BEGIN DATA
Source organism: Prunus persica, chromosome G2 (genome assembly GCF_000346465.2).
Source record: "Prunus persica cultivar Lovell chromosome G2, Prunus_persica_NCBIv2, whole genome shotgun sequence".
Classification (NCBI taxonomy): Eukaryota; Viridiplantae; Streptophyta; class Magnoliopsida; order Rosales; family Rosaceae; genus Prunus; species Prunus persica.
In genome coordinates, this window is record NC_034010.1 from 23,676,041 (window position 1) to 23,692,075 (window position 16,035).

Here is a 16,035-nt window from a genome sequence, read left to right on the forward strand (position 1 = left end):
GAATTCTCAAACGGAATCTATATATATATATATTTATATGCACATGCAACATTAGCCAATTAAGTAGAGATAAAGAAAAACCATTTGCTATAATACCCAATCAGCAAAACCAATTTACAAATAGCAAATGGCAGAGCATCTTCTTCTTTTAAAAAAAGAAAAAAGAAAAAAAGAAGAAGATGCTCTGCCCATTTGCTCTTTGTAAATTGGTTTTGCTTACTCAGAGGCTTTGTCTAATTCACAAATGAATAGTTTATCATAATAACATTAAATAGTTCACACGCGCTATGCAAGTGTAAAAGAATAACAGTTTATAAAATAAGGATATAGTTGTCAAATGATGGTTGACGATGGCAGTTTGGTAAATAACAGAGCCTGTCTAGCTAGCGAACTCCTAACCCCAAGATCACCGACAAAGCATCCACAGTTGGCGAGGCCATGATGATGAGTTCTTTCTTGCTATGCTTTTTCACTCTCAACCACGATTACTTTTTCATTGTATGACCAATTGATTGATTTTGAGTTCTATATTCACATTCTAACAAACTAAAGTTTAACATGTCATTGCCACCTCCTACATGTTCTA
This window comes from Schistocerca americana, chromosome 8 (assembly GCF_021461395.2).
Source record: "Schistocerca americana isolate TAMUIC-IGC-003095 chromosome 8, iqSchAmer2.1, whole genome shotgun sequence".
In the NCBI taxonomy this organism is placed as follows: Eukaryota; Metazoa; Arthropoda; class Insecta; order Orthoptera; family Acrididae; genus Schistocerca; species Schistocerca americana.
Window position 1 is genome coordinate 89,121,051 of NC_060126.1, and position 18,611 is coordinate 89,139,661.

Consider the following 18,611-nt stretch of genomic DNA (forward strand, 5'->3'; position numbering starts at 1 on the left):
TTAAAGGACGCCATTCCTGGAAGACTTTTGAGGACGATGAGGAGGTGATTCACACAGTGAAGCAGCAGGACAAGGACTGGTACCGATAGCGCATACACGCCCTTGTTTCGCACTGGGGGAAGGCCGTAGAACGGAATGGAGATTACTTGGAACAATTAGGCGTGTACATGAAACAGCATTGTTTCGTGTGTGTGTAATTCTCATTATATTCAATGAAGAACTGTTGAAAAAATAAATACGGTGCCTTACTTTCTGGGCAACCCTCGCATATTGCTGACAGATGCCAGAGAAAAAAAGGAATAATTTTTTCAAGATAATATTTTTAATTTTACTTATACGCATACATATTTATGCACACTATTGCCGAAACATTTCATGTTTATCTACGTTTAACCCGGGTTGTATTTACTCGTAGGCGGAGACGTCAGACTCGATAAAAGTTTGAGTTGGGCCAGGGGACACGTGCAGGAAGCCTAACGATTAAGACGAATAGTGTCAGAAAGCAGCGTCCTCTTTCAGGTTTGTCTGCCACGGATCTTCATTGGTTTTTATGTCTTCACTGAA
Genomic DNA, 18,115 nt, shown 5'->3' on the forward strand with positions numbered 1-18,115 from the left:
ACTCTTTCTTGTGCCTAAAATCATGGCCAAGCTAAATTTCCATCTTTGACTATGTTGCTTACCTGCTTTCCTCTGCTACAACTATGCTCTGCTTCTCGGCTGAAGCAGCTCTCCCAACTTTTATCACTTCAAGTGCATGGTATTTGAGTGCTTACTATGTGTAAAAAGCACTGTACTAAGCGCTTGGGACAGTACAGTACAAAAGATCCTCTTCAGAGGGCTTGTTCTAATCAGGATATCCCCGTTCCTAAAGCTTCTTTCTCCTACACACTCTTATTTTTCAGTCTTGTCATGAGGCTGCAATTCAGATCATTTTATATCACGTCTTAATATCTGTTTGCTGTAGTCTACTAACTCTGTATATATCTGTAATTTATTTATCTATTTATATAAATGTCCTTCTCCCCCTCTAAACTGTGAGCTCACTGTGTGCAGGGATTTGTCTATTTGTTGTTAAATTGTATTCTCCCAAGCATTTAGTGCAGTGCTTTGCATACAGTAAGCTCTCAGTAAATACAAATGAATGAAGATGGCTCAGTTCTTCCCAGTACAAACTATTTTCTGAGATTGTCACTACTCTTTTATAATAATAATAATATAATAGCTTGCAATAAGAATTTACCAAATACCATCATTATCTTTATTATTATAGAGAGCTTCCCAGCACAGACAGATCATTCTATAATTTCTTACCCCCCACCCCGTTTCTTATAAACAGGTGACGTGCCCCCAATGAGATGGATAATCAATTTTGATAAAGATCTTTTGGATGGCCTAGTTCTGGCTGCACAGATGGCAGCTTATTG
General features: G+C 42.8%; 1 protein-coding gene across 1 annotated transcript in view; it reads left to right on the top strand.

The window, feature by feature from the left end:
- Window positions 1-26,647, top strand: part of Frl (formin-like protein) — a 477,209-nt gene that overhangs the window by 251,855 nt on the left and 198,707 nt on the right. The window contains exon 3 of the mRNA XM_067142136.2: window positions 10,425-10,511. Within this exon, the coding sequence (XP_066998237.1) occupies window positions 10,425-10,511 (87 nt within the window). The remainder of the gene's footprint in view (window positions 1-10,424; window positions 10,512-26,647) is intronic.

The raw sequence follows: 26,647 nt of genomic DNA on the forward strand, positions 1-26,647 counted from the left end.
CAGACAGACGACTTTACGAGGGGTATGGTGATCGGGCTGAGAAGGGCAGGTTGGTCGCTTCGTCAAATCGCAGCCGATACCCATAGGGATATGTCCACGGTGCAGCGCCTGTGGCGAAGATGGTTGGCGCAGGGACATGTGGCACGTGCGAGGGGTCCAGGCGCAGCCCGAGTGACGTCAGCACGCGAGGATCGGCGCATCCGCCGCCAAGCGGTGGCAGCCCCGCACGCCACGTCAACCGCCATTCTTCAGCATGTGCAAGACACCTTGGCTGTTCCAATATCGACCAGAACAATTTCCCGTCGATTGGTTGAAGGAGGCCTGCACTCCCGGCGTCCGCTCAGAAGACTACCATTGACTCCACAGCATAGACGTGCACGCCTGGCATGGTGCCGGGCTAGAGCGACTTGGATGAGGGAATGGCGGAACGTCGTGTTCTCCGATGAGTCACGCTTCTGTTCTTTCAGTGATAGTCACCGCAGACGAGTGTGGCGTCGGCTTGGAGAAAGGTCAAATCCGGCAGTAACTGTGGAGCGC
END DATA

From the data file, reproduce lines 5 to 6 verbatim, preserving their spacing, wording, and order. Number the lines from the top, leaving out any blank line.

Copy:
Here is a 16,035-nt window from a genome sequence, read left to right on the forward strand (position 1 = left end):
GAATTCTCAAACGGAATCTATATATATATATATTTATATGCACATGCAACATTAGCCAATTAAGTAGAGATAAAGAAAAACCATTTGCTATAATACCCAATCAGCAAAACCAATTTACAAATAGCAAATGGCAGAGCATCTTCTTCTTTTAAAAAAAGAAAAAAGAAAAAAAGAAGAAGATGCTCTGCCCATTTGCTCTTTGTAAATTGGTTTTGCTTACTCAGAGGCTTTGTCTAATTCACAAATGAATAGTTTATCATAATAACATTAAATAGTTCACACGCGCTATGCAAGTGTAAAAGAATAACAGTTTATAAAATAAGGATATAGTTGTCAAATGATGGTTGACGATGGCAGTTTGGTAAATAACAGAGCCTGTCTAGCTAGCGAACTCCTAACCCCAAGATCACCGACAAAGCATCCACAGTTGGCGAGGCCATGATGATGAGTTCTTTCTTGCTATGCTTTTTCACTCTCAACCACGATTACTTTTTCATTGTATGACCAATTGATTGATTTTGAGTTCTATATTCACATTCTAACAAACTAAAGTTTAACATGTCATTGCCACCTCCTACATGTTCTA